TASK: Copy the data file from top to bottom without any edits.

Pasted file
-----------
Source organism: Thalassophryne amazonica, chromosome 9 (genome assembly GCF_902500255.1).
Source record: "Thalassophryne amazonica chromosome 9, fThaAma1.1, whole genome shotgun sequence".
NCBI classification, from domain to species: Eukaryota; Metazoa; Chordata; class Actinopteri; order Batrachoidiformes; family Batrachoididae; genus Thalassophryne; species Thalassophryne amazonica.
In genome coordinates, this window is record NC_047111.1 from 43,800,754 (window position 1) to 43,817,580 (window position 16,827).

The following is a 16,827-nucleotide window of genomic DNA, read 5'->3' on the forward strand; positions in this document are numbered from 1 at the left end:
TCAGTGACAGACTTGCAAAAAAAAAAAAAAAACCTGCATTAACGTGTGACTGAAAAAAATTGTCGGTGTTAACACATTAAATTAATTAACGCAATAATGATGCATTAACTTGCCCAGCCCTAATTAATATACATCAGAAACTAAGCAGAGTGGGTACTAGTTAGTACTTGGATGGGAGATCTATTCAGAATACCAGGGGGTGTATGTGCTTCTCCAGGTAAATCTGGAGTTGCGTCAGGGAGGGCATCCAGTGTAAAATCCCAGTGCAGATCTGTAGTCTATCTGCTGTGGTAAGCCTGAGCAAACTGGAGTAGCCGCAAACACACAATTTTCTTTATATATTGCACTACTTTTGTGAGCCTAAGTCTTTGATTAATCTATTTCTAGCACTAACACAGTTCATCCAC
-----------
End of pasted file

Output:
Source organism: Thalassophryne amazonica, chromosome 9 (genome assembly GCF_902500255.1).
Source record: "Thalassophryne amazonica chromosome 9, fThaAma1.1, whole genome shotgun sequence".
NCBI classification, from domain to species: Eukaryota; Metazoa; Chordata; class Actinopteri; order Batrachoidiformes; family Batrachoididae; genus Thalassophryne; species Thalassophryne amazonica.
In genome coordinates, this window is record NC_047111.1 from 43,800,754 (window position 1) to 43,817,580 (window position 16,827).

The following is a 16,827-nucleotide window of genomic DNA, read 5'->3' on the forward strand; positions in this document are numbered from 1 at the left end:
TCAGTGACAGACTTGCAAAAAAAAAAAAAAAACCTGCATTAACGTGTGACTGAAAAAAATTGTCGGTGTTAACACATTAAATTAATTAACGCAATAATGATGCATTAACTTGCCCAGCCCTAATTAATATACATCAGAAACTAAGCAGAGTGGGTACTAGTTAGTACTTGGATGGGAGATCTATTCAGAATACCAGGGGGTGTATGTGCTTCTCCAGGTAAATCTGGAGTTGCGTCAGGGAGGGCATCCAGTGTAAAATCCCAGTGCAGATCTGTAGTCTATCTGCTGTGGTAAGCCTGAGCAAACTGGAGTAGCCGCAAACACACAATTTTCTTTATATATTGCACTACTTTTGTGAGCCTAAGTCTTTGATTAATCTATTTCTAGCACTAACACAGTTCATCCAC